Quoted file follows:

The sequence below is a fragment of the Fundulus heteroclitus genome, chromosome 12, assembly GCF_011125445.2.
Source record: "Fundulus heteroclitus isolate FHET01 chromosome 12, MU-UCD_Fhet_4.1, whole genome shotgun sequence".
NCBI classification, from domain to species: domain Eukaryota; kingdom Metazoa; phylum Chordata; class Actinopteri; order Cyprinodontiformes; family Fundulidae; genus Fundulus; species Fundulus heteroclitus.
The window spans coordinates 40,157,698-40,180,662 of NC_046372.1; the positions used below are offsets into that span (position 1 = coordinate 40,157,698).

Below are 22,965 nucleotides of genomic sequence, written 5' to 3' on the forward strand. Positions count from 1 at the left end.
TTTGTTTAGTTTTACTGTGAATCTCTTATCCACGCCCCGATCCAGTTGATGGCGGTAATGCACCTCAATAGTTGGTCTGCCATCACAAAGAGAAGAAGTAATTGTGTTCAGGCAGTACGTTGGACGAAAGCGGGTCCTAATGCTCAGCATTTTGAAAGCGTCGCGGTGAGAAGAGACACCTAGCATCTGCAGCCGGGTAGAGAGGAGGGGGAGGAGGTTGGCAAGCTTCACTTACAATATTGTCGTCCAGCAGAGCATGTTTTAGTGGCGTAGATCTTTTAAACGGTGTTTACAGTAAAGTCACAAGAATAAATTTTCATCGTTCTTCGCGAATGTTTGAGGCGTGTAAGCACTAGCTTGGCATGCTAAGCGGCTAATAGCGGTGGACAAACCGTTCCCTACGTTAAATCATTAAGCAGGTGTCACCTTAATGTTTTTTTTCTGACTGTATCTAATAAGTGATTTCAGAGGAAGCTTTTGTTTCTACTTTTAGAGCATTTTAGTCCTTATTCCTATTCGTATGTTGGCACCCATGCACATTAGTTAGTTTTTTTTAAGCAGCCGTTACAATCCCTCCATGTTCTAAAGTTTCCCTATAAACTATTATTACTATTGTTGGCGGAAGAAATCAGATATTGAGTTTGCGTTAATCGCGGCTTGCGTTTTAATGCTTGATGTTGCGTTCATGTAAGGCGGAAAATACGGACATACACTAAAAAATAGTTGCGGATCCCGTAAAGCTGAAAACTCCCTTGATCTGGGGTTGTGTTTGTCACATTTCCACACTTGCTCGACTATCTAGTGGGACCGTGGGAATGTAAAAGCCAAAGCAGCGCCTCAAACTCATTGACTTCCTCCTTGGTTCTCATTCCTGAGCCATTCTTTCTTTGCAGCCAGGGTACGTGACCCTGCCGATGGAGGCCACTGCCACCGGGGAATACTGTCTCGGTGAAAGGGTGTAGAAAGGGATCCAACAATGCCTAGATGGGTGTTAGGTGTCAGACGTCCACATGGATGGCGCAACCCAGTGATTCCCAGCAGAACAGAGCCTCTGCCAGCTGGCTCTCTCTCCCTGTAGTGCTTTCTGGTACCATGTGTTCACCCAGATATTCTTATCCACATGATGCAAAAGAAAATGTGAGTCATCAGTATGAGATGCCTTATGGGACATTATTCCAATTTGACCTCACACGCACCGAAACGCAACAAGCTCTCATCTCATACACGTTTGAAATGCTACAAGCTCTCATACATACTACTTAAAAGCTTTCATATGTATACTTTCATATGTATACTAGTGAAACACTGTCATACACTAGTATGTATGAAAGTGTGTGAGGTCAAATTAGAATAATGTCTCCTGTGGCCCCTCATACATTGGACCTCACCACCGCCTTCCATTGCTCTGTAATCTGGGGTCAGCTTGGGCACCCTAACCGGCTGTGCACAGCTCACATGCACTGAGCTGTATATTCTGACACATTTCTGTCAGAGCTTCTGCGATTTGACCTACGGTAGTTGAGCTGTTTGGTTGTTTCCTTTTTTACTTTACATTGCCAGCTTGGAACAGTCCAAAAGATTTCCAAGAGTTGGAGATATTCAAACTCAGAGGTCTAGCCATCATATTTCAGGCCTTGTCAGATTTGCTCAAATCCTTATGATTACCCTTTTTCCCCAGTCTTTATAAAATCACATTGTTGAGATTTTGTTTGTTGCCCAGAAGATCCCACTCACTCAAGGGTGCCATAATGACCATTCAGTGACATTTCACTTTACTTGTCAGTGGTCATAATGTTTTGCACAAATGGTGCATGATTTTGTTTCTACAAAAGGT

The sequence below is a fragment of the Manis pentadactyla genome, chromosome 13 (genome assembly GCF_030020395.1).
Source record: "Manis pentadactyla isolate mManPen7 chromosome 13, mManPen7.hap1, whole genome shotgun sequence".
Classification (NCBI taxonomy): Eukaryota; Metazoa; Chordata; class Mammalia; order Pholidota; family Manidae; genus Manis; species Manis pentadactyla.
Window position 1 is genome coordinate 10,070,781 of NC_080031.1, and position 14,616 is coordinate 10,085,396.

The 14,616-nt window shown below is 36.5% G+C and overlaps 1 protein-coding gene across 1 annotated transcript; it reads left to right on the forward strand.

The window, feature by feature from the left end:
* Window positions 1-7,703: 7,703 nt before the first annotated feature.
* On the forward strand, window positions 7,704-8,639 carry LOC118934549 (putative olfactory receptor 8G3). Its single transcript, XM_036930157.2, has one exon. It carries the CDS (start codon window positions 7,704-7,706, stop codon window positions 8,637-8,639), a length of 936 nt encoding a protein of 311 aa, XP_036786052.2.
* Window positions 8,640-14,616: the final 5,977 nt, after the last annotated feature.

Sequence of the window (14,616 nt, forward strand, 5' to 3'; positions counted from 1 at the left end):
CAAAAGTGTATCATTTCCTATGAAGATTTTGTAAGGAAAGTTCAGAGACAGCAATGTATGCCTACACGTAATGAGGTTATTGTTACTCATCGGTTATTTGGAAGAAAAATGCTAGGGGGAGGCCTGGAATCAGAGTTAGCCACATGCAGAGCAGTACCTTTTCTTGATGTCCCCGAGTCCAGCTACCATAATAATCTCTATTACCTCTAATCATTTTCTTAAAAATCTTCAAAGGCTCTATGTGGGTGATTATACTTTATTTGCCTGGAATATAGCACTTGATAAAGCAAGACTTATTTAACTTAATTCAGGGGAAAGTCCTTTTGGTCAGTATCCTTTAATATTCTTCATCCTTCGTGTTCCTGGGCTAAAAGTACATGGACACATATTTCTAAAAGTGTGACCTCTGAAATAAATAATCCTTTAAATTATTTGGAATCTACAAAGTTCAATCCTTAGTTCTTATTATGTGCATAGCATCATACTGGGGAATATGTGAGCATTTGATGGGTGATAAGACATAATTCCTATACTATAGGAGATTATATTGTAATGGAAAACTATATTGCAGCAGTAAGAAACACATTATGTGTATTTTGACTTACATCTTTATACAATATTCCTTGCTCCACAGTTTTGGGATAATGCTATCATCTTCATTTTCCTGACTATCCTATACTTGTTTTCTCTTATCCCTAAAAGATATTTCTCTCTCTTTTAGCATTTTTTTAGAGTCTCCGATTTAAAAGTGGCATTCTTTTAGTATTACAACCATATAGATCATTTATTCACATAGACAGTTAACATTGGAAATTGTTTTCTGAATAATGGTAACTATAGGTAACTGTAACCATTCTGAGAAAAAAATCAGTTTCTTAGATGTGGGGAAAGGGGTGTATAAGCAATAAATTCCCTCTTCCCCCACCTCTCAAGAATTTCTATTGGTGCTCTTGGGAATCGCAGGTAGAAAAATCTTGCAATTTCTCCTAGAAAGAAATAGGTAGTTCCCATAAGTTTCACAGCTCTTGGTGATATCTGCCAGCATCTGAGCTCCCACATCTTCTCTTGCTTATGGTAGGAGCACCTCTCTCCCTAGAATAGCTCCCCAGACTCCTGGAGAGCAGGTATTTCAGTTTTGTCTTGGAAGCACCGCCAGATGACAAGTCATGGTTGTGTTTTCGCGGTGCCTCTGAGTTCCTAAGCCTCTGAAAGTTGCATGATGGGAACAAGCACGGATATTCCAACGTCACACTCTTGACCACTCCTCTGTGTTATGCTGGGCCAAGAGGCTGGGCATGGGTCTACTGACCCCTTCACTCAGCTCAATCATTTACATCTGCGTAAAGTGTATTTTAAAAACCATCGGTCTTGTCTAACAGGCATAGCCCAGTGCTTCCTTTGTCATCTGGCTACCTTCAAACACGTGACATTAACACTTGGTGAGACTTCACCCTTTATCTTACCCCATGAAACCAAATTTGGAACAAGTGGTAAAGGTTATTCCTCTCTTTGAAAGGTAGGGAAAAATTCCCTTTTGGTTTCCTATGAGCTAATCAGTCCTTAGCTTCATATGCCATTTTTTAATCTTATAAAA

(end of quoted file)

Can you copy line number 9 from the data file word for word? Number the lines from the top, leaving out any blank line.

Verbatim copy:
Classification (NCBI taxonomy): Eukaryota; Metazoa; Chordata; class Mammalia; order Pholidota; family Manidae; genus Manis; species Manis pentadactyla.